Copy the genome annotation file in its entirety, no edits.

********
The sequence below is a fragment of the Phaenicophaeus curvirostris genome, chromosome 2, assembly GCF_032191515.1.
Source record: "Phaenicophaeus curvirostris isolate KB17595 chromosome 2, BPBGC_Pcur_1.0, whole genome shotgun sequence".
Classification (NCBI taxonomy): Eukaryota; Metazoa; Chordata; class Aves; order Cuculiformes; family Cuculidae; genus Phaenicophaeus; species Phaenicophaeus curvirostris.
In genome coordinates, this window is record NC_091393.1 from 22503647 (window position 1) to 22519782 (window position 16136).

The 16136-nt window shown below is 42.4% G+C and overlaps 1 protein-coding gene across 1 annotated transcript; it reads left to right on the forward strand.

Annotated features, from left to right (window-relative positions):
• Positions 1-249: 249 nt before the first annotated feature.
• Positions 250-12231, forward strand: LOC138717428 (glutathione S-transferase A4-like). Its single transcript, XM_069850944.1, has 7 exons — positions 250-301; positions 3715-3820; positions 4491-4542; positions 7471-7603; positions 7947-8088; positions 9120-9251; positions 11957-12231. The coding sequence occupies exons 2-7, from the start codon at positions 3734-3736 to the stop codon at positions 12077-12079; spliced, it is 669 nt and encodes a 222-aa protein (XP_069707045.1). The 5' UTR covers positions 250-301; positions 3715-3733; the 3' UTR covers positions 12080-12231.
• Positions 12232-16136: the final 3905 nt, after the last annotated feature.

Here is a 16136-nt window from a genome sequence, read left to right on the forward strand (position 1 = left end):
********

The sequence below is a fragment of the Phaenicophaeus curvirostris genome, chromosome 2, assembly GCF_032191515.1.
Source record: "Phaenicophaeus curvirostris isolate KB17595 chromosome 2, BPBGC_Pcur_1.0, whole genome shotgun sequence".
Classification (NCBI taxonomy): Eukaryota; Metazoa; Chordata; class Aves; order Cuculiformes; family Cuculidae; genus Phaenicophaeus; species Phaenicophaeus curvirostris.
In genome coordinates, this window is record NC_091393.1 from 22503647 (window position 1) to 22519782 (window position 16136).

The 16136-nt window shown below is 42.4% G+C and overlaps 1 protein-coding gene across 1 annotated transcript; it reads left to right on the forward strand.

Annotated features, from left to right (window-relative positions):
• Positions 1-249: 249 nt before the first annotated feature.
• Positions 250-12231, forward strand: LOC138717428 (glutathione S-transferase A4-like). Its single transcript, XM_069850944.1, has 7 exons — positions 250-301; positions 3715-3820; positions 4491-4542; positions 7471-7603; positions 7947-8088; positions 9120-9251; positions 11957-12231. The coding sequence occupies exons 2-7, from the start codon at positions 3734-3736 to the stop codon at positions 12077-12079; spliced, it is 669 nt and encodes a 222-aa protein (XP_069707045.1). The 5' UTR covers positions 250-301; positions 3715-3733; the 3' UTR covers positions 12080-12231.
• Positions 12232-16136: the final 3905 nt, after the last annotated feature.

Here is a 16136-nt window from a genome sequence, read left to right on the forward strand (position 1 = left end):